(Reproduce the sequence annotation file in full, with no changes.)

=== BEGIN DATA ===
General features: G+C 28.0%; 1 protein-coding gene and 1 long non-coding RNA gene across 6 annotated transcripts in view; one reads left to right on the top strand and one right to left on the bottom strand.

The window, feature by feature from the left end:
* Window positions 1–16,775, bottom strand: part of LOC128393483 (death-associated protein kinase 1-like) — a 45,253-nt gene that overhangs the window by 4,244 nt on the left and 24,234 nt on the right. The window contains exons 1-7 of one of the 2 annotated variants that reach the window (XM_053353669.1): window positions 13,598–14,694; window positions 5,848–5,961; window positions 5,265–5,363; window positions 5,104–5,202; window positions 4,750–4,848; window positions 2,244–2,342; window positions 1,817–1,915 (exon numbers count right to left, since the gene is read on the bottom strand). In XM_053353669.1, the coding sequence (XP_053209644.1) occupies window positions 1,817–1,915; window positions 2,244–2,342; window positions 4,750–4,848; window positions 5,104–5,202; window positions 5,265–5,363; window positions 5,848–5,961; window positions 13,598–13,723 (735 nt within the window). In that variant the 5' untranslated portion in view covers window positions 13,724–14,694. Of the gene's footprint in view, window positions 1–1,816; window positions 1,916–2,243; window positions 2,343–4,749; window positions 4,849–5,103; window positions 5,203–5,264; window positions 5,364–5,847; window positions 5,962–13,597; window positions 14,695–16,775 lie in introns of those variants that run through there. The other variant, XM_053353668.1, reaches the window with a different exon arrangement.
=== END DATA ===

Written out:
General features: G+C 28.0%; 1 protein-coding gene and 1 long non-coding RNA gene across 6 annotated transcripts in view; one reads left to right on the top strand and one right to left on the bottom strand.

The window, feature by feature from the left end:
* Window positions 1–16,775, bottom strand: part of LOC128393483 (death-associated protein kinase 1-like) — a 45,253-nt gene that overhangs the window by 4,244 nt on the left and 24,234 nt on the right. The window contains exons 1-7 of one of the 2 annotated variants that reach the window (XM_053353669.1): window positions 13,598–14,694; window positions 5,848–5,961; window positions 5,265–5,363; window positions 5,104–5,202; window positions 4,750–4,848; window positions 2,244–2,342; window positions 1,817–1,915 (exon numbers count right to left, since the gene is read on the bottom strand). In XM_053353669.1, the coding sequence (XP_053209644.1) occupies window positions 1,817–1,915; window positions 2,244–2,342; window positions 4,750–4,848; window positions 5,104–5,202; window positions 5,265–5,363; window positions 5,848–5,961; window positions 13,598–13,723 (735 nt within the window). In that variant the 5' untranslated portion in view covers window positions 13,724–14,694. Of the gene's footprint in view, window positions 1–1,816; window positions 1,916–2,243; window positions 2,343–4,749; window positions 4,849–5,103; window positions 5,203–5,264; window positions 5,364–5,847; window positions 5,962–13,597; window positions 14,695–16,775 lie in introns of those variants that run through there. The other variant, XM_053353668.1, reaches the window with a different exon arrangement.